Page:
, Volume 148, Issue 2, pp 257-280

A Sampling-and-Discarding Approach to Chance-Constrained Optimization: Feasibility and Optimality

Purchase on Springer.com

$39.95 / €34.95 / £29.95*

Rent the article at a discount

Rent now

* Final gross prices may vary according to local VAT.

Get Access

Abstract

In this paper, we study the link between a Chance-Constrained optimization Problem (CCP) and its sample counterpart (SP). SP has a finite number, say N, of sampled constraints. Further, some of these sampled constraints, say k, are discarded, and the final solution is indicated by $x^{\ast}_{N,k}$ . Extending previous results on the feasibility of sample convex optimization programs, we establish the feasibility of $x^{\ast}_{N,k}$ for the initial CCP problem.

Constraints removal allows one to improve the cost function at the price of a decreased feasibility. The cost improvement can be inspected directly from the optimization result, while the theory here developed permits to keep control on the other side of the coin, the feasibility of the obtained solution. In this way, trading feasibility for performance is put on solid mathematical grounds in this paper.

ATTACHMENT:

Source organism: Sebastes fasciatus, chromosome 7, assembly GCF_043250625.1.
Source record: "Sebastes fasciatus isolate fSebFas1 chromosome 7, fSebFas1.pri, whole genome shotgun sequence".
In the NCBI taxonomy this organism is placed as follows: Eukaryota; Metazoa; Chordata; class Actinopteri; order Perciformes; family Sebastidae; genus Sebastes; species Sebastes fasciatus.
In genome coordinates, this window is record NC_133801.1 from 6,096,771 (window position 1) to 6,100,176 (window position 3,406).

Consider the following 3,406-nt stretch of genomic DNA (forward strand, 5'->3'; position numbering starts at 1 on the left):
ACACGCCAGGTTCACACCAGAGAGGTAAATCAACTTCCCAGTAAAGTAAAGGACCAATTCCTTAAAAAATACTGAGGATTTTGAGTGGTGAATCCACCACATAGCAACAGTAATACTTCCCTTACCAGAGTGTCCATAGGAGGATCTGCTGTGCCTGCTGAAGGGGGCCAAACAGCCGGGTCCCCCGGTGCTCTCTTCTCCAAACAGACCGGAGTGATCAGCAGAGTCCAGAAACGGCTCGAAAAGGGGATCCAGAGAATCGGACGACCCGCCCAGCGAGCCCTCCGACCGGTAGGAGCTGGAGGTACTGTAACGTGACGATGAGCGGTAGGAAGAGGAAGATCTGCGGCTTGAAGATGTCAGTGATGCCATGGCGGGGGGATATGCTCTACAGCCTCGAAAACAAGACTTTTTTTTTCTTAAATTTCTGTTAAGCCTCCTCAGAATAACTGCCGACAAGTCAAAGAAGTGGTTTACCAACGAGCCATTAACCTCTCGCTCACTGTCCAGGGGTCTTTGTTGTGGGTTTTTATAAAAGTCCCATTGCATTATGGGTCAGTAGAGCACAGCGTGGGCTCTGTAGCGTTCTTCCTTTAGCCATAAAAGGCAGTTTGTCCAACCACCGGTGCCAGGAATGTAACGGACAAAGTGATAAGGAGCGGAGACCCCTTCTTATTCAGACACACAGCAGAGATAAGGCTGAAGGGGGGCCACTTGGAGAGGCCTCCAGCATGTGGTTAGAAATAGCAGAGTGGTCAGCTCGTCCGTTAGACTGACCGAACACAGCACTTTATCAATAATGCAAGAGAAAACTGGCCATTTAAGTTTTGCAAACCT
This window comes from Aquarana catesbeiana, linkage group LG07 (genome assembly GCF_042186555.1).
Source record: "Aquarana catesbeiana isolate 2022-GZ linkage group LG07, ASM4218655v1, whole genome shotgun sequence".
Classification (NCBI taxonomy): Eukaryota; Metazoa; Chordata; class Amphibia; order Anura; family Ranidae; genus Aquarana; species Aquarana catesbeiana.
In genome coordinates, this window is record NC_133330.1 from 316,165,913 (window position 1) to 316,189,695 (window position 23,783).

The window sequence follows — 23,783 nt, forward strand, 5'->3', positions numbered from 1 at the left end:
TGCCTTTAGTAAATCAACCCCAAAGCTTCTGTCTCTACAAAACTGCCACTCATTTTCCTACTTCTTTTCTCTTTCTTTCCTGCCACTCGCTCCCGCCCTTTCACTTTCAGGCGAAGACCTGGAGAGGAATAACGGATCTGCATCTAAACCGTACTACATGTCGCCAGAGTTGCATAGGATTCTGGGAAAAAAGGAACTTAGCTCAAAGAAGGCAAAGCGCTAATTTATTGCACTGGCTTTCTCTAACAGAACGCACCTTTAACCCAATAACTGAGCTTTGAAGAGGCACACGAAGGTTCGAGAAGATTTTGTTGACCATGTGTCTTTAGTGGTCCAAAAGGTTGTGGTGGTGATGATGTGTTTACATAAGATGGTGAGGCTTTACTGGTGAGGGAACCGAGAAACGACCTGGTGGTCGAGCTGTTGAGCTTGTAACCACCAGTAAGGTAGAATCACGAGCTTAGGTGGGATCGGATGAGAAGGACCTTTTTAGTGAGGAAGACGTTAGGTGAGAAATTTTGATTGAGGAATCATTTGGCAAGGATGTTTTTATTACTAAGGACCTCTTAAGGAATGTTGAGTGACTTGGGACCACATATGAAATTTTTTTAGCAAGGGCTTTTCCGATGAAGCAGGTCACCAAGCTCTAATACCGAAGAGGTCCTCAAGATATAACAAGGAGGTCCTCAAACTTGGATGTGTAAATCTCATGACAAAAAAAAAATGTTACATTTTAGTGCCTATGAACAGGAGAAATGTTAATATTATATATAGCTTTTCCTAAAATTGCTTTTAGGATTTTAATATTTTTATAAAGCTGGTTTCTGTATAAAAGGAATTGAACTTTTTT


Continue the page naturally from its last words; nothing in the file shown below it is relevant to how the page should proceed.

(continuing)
The feasibility result here obtained applies to a vast class of chance-constrained optimization problems, and has the distinctive feature that it holds true irrespective of the algorithm used to discard k constraints in the SP problem. For constraints discarding, one can thus, e.g., resort to one of the many methods introduced in the literature to solve chance-constrained problems with discrete distribution, or even use a greedy algorithm, which is computationally very low-demanding, and the feasibility result remains intact.

We further prove that, if constraints in the SP problem are optimally removed—i.e., one deletes those constraints leading to the largest possible cost improvement—, then a precise optimality link to the original chance-constrained problem CCP in addition holds.

Communicated by B.T. Polyak.
This paper was supported by the MIUR project “Identification and adaptive control of industrial systems”.